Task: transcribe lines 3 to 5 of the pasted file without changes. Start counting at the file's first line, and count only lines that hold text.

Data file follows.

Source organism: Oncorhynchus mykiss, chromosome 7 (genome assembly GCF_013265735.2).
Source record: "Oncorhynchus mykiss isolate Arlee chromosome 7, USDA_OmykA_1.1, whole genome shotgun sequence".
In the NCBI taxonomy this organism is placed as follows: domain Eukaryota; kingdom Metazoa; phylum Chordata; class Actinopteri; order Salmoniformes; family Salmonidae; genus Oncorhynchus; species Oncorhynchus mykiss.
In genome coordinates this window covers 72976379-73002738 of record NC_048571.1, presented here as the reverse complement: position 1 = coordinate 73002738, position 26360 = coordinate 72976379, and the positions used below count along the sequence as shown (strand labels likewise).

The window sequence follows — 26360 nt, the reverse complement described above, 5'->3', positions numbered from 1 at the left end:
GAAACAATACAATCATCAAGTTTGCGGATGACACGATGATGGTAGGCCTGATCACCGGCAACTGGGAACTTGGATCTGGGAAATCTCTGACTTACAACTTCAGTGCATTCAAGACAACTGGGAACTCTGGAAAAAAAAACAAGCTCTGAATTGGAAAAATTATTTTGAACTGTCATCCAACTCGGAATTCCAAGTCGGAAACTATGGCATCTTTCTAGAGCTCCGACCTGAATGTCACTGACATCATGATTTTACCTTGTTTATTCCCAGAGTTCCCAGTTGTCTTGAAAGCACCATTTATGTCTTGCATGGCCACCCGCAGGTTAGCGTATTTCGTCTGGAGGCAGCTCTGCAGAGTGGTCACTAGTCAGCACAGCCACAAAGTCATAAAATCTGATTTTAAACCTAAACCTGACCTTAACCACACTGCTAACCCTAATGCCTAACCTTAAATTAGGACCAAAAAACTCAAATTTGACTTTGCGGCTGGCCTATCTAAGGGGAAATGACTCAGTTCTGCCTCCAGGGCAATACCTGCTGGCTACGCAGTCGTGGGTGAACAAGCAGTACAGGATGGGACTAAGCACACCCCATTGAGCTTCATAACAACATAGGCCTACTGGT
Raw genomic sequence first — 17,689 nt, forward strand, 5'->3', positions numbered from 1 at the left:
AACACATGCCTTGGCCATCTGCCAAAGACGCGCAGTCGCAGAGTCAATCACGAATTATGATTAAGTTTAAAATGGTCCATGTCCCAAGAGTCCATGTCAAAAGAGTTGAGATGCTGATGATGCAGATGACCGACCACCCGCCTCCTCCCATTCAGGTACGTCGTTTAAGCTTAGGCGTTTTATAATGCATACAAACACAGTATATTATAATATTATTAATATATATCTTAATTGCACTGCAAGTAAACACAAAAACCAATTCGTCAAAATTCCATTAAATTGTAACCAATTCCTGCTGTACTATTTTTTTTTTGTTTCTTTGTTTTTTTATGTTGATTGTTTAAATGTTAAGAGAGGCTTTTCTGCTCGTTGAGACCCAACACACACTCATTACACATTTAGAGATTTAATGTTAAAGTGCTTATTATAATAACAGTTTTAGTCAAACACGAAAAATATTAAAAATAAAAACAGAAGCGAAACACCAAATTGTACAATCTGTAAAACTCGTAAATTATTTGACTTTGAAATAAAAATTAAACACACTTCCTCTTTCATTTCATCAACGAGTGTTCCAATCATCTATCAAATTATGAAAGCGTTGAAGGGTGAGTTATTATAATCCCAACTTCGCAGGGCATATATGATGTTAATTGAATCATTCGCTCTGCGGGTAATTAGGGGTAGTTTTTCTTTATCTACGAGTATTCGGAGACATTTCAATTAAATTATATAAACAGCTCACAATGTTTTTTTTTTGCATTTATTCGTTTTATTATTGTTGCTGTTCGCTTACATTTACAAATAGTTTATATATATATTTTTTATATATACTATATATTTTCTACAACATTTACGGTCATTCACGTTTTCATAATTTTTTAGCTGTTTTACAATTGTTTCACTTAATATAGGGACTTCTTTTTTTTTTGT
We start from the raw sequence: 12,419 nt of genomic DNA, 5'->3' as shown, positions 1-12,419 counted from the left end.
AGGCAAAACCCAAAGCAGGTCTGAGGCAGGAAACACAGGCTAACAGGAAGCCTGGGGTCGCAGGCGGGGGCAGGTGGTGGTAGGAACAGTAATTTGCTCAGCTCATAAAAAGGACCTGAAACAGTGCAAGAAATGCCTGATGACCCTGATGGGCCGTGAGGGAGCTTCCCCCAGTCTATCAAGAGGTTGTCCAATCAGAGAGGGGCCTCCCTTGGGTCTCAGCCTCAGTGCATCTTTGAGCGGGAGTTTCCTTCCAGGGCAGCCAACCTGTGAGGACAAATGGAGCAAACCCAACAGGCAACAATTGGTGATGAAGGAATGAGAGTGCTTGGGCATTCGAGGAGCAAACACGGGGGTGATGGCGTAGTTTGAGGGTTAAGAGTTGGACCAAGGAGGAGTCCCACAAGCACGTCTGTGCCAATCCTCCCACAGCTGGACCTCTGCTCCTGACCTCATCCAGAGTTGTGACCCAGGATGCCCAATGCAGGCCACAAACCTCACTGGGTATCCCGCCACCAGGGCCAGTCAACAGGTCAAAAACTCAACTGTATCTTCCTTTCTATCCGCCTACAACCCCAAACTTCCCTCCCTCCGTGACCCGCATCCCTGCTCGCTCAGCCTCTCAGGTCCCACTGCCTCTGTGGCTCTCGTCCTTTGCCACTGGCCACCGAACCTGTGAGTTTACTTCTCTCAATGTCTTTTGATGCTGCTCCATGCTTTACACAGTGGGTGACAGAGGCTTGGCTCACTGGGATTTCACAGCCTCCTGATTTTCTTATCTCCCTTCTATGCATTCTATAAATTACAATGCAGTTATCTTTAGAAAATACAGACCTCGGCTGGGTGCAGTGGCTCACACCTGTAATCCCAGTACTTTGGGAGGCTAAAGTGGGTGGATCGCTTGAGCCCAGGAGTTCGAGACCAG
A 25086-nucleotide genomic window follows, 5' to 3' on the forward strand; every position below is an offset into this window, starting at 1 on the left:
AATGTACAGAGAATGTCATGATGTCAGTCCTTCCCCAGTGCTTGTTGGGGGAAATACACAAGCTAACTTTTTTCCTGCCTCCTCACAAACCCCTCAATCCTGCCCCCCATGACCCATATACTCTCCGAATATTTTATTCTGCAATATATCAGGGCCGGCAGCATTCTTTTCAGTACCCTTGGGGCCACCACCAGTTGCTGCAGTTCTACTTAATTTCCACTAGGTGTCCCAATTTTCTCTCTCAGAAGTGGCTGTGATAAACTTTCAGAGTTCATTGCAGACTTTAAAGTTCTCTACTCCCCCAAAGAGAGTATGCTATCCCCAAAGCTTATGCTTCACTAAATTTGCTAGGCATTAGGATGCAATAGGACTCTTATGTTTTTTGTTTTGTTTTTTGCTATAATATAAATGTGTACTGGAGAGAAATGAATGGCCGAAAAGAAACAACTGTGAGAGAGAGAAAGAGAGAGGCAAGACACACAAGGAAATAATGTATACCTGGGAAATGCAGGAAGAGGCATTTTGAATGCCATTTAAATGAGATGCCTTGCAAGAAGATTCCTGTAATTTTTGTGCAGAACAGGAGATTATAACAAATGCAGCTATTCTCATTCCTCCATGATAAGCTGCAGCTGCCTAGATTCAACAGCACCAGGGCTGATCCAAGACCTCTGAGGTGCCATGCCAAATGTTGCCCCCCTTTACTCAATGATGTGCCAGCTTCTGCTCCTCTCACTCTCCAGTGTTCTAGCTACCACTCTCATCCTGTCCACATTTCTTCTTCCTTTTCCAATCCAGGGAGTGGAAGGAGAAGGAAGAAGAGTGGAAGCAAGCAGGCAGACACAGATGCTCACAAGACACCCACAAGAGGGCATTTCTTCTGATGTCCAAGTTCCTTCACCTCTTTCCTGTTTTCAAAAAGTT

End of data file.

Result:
In the NCBI taxonomy this organism is placed as follows: domain Eukaryota; kingdom Metazoa; phylum Chordata; class Actinopteri; order Salmoniformes; family Salmonidae; genus Oncorhynchus; species Oncorhynchus mykiss.
In genome coordinates this window covers 72976379-73002738 of record NC_048571.1, presented here as the reverse complement: position 1 = coordinate 73002738, position 26360 = coordinate 72976379, and the positions used below count along the sequence as shown (strand labels likewise).

The window sequence follows — 26360 nt, the reverse complement described above, 5'->3', positions numbered from 1 at the left end: